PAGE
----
Climate action efforts can tap solar mini grids that offer a lower greenhouse gas emission alternative compared to diesel-fueled systems and kerosene-based appliances. The World Bank’s Mini Grids for Half a Billion People: Market Outlook and Handbook for Decision Makers notes that to realize the full potential of solar mini grids, governments and industry must work together to systematically identify mini grid opportunities, drive costs down, and overcome barriers to financing.
“Kenya has deployed mini grids to serve communities that are not connected to the main grid,” said Mr Davis Chirchir, Cabinet Secretary Ministry. “Currently we have about 62 mini grids that are fully operational and 28, which are under construction. We hope to deploy more mini grids to close the energy access gap and ensure universal access to electricity by 2030.”
In Sub-Saharan Africa, 568 million people still lack access to electricity. Globally, nearly 8 out of 10 people without electricity live in Africa. At the current rate of progress, 595 million Africans will remain unconnected in 2030.
“While Africa remains the least electrified continent, it also has the biggest potential for solar mini grid deployment,” said Gabriela Elizondo Azuela, Manager of the World Bank’s Energy Sector Management Assistance Program (ESMAP). “Solar mini grids can reach populations today that would otherwise wait years to be reached by the grid. They have the potential to transform the power sector in Sub-Saharan Africa. Through World Bank operations and advice to governments, ESMAP is helping take mini grids from a niche to a mainstream solution.”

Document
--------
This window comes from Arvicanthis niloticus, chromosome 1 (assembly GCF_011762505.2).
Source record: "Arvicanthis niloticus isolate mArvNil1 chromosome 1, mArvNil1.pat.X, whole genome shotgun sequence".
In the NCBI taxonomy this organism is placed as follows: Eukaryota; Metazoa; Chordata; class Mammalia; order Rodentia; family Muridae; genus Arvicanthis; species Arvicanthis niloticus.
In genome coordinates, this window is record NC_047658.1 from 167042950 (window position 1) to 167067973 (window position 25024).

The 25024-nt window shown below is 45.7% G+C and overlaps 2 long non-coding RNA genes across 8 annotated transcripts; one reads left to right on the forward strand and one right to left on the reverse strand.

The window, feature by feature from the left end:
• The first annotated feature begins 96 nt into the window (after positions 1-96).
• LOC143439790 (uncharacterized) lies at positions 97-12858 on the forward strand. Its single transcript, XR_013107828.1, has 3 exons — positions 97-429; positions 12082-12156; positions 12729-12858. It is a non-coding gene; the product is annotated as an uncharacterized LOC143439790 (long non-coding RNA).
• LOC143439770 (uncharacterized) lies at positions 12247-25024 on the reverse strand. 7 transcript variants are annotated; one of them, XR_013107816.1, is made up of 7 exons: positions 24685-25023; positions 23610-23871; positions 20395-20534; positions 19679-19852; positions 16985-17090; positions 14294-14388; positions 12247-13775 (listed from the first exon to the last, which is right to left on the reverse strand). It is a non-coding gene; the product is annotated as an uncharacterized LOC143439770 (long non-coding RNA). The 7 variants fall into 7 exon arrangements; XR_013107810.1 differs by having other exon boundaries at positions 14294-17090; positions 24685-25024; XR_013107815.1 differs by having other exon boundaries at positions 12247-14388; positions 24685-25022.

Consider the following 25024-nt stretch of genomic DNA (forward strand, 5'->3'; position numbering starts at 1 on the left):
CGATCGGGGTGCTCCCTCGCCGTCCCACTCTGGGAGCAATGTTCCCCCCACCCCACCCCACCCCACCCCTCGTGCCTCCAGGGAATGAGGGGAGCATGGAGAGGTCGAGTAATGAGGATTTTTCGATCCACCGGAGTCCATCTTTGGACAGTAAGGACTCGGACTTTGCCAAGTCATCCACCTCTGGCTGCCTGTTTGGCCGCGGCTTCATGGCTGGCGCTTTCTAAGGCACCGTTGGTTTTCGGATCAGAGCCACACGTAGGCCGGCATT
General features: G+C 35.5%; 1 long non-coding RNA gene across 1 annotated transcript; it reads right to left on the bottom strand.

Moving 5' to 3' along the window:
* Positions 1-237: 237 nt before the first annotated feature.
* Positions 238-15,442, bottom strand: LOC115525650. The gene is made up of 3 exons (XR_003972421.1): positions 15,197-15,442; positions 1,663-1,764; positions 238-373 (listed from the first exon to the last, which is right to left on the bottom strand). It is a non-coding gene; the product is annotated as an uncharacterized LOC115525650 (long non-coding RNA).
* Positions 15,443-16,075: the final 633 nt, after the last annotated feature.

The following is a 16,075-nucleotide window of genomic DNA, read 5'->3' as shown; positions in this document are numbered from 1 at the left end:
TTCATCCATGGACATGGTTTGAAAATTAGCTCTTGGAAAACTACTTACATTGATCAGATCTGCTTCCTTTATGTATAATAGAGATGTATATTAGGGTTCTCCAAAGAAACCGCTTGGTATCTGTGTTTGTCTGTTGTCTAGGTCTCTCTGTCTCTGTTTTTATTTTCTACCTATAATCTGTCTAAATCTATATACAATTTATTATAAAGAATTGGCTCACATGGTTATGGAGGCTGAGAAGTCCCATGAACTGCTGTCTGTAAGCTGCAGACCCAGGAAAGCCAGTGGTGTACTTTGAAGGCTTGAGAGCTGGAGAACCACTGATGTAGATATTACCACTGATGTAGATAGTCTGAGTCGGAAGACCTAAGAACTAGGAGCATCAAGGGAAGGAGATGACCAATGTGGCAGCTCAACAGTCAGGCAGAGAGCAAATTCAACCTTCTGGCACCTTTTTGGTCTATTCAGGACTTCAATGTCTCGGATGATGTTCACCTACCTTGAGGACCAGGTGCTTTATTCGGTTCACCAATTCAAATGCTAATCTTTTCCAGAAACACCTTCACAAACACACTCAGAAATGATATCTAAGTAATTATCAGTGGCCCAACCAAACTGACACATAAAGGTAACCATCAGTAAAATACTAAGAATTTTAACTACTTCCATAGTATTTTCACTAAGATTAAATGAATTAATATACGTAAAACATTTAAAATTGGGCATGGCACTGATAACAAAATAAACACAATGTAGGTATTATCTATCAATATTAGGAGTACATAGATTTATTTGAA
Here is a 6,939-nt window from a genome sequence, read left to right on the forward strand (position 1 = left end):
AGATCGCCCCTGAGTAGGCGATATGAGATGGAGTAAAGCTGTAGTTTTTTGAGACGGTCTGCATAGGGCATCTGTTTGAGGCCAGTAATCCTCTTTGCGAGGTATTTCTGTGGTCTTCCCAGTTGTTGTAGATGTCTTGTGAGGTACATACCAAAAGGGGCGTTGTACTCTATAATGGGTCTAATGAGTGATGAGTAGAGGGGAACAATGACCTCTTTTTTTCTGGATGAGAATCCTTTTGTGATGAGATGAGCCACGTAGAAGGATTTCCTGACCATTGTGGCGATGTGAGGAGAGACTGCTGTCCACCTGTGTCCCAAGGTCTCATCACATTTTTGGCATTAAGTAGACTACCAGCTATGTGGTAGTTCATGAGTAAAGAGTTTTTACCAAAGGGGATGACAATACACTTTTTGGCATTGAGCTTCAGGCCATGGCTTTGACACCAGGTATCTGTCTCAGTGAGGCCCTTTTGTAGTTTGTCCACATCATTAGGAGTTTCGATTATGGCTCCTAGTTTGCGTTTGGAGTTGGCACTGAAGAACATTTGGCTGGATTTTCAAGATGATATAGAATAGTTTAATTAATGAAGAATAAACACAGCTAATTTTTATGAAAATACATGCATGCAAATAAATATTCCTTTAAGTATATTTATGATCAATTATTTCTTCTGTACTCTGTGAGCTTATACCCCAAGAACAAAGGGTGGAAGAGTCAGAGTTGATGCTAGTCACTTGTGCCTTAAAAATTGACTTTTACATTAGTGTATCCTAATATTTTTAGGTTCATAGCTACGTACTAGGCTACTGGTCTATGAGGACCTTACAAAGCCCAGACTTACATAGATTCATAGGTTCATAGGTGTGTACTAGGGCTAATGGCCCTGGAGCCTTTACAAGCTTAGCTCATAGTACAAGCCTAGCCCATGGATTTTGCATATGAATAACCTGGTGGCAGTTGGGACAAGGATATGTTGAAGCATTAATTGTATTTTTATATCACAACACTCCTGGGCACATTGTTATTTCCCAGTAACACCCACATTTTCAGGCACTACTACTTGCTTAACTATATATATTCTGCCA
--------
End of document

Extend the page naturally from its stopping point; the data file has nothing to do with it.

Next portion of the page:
The deployment of solar mini grids has markedly accelerated in Sub-Saharan Africa, from around 500 installed in 2010 to more than 3,000 installed today, and a further 9,000 planned for development over the next few years. This is the result of falling costs of key components, the introduction of new digital solutions, a large and expanding cohort of highly capable mini grid developers and growing economies of scale. In Africa, mini grids are on track to provide power at lower cost than many utilities. The cost of electricity produced by mini grids could be as low as $0.20/kWh by 2030, making it the least-cost solution for more than 60 percent of the population.